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  1. So I have found myself less inclined to be physical with my husband because he seems to require a lot of talking about fantasies involving people outside the marriage. I am really disgusted by his inability to be satisfied with me in person right here right now. I care for myself, I am fit and clean and keep care of how I appear before others so I don’t feel I should be denegrated in my own right. I make a specific effort to honor and adore my husband, ask about his day, clip his toenails, tell him how great I genuinely feel he is. Why can I not feel I am enough to him?

    1. You don’t feel like you are enough to him, because that is the message your husband’s deplorable behavior is sending you, whether he recognizes that fact or not. I am so sorry you are dealing with this. It says much more about him than it does about you.

      There is a term for the habitual fantasizing your husband is engaging in: It is sin. There is no other word for it. Jesus makes it clear that to lust after a woman to whom you are not married is tantamount to committing adultery with her. This would be true, even if your husband were keeping his lustful fantasies to himself. The fact he insists on vocalizing them to you is heartbreaking and understandably off-putting.

      If you’ve not already done so, I recommend having a very frank and prayerful discussion with your husband about the matter. Voice your willingness and desire to be close and intimate with him, but also make it clear that you cannot participate in these degrading conversations that are undermining the health and sanctity of your marriage.

      You write that you genuinely feel your husband is great, so he must have other redeeming qualities. Touch on those again when you confront him about this one detrimental habit and implore him to change. Pray that God will give him the desire and the ability to take every thought captive and will turn his heart fully toward his loving wife.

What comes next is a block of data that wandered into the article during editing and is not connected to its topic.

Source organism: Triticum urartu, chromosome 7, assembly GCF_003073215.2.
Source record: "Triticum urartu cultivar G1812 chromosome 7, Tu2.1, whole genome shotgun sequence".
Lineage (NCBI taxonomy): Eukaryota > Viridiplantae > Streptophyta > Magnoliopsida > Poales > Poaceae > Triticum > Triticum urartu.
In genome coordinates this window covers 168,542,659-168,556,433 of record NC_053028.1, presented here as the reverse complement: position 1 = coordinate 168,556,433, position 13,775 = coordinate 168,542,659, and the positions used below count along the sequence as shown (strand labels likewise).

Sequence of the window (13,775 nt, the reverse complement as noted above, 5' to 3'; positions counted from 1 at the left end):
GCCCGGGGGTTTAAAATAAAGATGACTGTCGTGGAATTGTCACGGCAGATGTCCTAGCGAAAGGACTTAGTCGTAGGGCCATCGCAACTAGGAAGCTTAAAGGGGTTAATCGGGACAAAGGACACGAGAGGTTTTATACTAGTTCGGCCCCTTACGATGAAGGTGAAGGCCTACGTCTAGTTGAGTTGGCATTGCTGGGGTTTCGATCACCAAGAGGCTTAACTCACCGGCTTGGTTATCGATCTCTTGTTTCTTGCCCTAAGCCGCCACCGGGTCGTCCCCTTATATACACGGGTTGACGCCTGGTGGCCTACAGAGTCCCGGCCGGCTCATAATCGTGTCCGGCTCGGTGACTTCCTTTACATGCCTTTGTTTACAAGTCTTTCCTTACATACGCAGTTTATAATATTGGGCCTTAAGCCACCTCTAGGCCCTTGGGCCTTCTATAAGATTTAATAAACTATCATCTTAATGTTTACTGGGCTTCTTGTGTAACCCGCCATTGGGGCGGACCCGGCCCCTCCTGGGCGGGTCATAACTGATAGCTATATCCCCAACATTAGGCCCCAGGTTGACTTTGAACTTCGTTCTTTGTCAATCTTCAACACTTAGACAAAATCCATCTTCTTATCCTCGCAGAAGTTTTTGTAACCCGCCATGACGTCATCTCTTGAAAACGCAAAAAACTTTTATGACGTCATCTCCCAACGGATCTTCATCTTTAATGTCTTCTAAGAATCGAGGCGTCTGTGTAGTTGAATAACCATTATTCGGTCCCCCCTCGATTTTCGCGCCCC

Continue to do all the good things you’ve been doing — caring for yourself, treating him with affection and honor, and being intimate with him (provided he agrees to cool it with the running lustful commentary). That may still be a far cry from what God intended marital oneness to be, but he will be moving in the right direction. If he is incapable or unwilling to change his ways, find a biblical counselor who can help you work through the problem together.

  2. Love this post, Jennifer! This needs to be said, and you are the perfect person to say it. I love listening to women like you who explain how they got through it….with 12 kids! How do I say this nicely…. Most women would be better off searching for answers from women with successful marriages, than penning letters like they’re martyrs for doing what women have done since time began…caring for their husband, children, and home. If they would spend their time calling on the Lord for help and learning how to excel in the most important role God gave them, they wouldn’t feel self righteous about complaining, they’d instead be ecstatic because their husbands would adore and cherish and praise them! There are so many Godly role models like you saying “This is the way!” But they aren’t searching for answers, they are seeking praise from those who also like to complain about everything they do. I didn’t know these open letters existed, either. It’s sad

    1. Thank you so much for that encouragement, Janine. Those decisions we make in the early days of our marriage have such power to change the trajectory of our lives! I am so grateful for God’s giving such clear direction in His Word, and I marvel over the countless and unforeseen blessings that come as a result of embracing it.

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